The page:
The Campaigns of Alexander,c. 145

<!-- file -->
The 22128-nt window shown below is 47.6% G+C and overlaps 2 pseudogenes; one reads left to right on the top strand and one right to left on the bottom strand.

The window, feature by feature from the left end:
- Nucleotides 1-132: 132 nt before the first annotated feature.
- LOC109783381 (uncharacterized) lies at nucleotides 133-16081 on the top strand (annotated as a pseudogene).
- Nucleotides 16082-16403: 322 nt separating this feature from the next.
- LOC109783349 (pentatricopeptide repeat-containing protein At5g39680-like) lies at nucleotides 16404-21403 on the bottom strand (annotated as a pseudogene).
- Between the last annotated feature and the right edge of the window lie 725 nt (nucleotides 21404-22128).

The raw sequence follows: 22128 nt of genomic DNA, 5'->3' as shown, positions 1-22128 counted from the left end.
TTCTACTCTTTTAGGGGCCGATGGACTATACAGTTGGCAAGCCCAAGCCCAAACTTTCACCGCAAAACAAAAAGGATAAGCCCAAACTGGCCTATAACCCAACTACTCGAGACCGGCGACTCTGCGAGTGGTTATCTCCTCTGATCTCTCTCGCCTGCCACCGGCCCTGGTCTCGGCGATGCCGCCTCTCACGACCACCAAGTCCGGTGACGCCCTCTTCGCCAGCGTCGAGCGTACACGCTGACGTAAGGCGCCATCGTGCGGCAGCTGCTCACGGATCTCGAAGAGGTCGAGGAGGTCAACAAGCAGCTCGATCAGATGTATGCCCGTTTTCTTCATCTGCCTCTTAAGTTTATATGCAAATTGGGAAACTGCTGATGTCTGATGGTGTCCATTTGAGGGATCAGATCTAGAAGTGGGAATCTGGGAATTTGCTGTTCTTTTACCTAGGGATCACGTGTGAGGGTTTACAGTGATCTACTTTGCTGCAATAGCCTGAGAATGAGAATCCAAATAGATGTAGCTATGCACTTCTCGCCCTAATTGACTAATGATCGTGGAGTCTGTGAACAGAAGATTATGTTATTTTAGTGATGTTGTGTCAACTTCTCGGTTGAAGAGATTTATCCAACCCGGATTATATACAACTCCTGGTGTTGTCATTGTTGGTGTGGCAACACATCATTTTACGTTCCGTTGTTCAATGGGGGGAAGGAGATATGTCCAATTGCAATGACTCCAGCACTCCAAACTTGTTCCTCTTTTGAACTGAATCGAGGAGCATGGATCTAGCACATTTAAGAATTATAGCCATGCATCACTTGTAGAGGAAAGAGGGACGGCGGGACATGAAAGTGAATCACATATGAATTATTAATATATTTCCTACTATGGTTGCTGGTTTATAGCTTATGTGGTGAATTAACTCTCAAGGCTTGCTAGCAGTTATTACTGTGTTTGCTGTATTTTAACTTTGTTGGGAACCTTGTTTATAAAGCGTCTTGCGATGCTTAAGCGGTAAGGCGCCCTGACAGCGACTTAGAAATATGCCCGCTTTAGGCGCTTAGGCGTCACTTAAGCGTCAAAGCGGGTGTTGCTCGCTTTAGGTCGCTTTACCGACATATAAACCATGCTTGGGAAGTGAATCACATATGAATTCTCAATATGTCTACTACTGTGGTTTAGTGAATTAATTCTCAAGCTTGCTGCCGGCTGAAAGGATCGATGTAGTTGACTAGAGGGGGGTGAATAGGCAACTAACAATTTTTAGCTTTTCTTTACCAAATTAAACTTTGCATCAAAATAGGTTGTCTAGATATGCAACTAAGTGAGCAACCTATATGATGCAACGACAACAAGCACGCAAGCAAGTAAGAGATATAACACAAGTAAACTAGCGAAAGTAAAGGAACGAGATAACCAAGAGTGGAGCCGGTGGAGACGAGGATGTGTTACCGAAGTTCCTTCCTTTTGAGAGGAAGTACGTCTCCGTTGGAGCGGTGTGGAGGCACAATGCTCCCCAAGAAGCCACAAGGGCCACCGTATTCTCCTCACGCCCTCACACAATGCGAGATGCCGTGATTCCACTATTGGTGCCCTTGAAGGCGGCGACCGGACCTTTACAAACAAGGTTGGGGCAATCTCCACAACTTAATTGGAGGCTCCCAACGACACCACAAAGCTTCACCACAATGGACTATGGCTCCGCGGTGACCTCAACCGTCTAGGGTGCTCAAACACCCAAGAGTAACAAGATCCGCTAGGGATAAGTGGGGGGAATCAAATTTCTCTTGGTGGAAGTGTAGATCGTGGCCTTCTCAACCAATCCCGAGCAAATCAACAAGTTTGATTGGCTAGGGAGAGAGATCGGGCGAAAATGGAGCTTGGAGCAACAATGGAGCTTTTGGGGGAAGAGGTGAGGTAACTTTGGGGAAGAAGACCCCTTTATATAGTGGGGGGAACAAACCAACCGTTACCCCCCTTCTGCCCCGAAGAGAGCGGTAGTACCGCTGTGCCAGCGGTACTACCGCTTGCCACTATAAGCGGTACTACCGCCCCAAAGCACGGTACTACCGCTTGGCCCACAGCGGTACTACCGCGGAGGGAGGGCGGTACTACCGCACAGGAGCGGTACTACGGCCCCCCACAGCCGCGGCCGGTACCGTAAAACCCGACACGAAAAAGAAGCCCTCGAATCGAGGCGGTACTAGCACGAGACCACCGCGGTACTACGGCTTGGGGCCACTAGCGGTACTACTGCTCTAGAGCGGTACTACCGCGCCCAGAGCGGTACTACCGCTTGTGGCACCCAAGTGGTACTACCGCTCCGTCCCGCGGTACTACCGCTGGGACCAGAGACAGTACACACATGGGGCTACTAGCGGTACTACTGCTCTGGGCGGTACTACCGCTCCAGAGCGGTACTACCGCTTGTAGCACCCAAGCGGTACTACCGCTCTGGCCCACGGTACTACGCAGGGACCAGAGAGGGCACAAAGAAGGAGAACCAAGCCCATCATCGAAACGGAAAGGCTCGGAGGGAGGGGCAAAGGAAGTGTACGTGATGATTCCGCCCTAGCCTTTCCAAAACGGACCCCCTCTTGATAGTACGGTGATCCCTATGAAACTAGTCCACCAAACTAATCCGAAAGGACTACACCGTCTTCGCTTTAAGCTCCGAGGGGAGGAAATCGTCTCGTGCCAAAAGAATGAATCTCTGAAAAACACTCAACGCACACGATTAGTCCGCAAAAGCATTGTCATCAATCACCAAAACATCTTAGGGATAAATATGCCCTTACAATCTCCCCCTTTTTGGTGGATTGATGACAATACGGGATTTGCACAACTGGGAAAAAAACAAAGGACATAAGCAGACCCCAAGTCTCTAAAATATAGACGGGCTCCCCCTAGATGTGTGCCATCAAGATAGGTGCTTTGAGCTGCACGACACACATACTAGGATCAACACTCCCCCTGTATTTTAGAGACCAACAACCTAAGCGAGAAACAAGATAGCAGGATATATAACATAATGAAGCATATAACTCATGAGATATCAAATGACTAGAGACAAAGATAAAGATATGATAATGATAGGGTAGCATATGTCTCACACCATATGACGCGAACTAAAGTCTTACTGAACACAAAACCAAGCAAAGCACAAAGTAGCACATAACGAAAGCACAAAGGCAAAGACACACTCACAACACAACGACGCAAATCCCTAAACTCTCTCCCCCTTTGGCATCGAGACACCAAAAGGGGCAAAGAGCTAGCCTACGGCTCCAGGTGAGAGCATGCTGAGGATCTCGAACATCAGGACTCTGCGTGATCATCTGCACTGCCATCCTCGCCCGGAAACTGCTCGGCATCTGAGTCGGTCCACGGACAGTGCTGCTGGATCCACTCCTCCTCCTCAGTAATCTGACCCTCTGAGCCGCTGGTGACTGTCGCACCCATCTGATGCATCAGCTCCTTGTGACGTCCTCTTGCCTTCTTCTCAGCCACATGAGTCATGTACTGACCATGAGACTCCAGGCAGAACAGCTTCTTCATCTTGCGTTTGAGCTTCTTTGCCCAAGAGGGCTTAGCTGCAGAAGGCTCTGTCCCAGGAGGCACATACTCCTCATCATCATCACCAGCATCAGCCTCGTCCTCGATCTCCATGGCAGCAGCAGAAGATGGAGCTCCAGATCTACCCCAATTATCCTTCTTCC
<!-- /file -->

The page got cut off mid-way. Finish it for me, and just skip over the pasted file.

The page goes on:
At Troy, Alexander’s sailing master, Menoetius, crowned him with gold. Hephaestion laid a wreath on the tomb of Patroclus; Alexander laid one on the tomb of Achilles, calling him a lucky man, in that he had Homer to proclaim his deeds and preserve his memory. And well might Alexander envy Achilles this piece of good fortune, for in his own case there was no equivalent: his one failure, the single break, as it were, in the long chain of his successes, was that he had no worthy chronicler to tell the world of his exploits. No prose history, no epic poem was written about him; he was not celebrated even in such choral odes as preserve the name and memory of Hiero or Gelo or Thero—or many other men not in the same class as Alexander—with the result that the wonderful story of his life is less familiar today than that of the merest nonentities of the ancient world. Even the march of the Ten Thousand under Cyrus against Artaxerxes, the fate of Clearchus and his fellow prisoners, and the return under Xenophon’s command to the sea, are, thanks to Xenophon’s history, much better known than the grand achievements of Alexander; yet, unlike Xenophon, Alexander did not hold a mere subordinate command; he was not defeated by the Persian king or victorious only over the force which tried to stop his march to the sea. On the contrary, there has never been another man in all the world, of Greek or any other blood, who by his own hand succeeded in so many brilliant enterprises.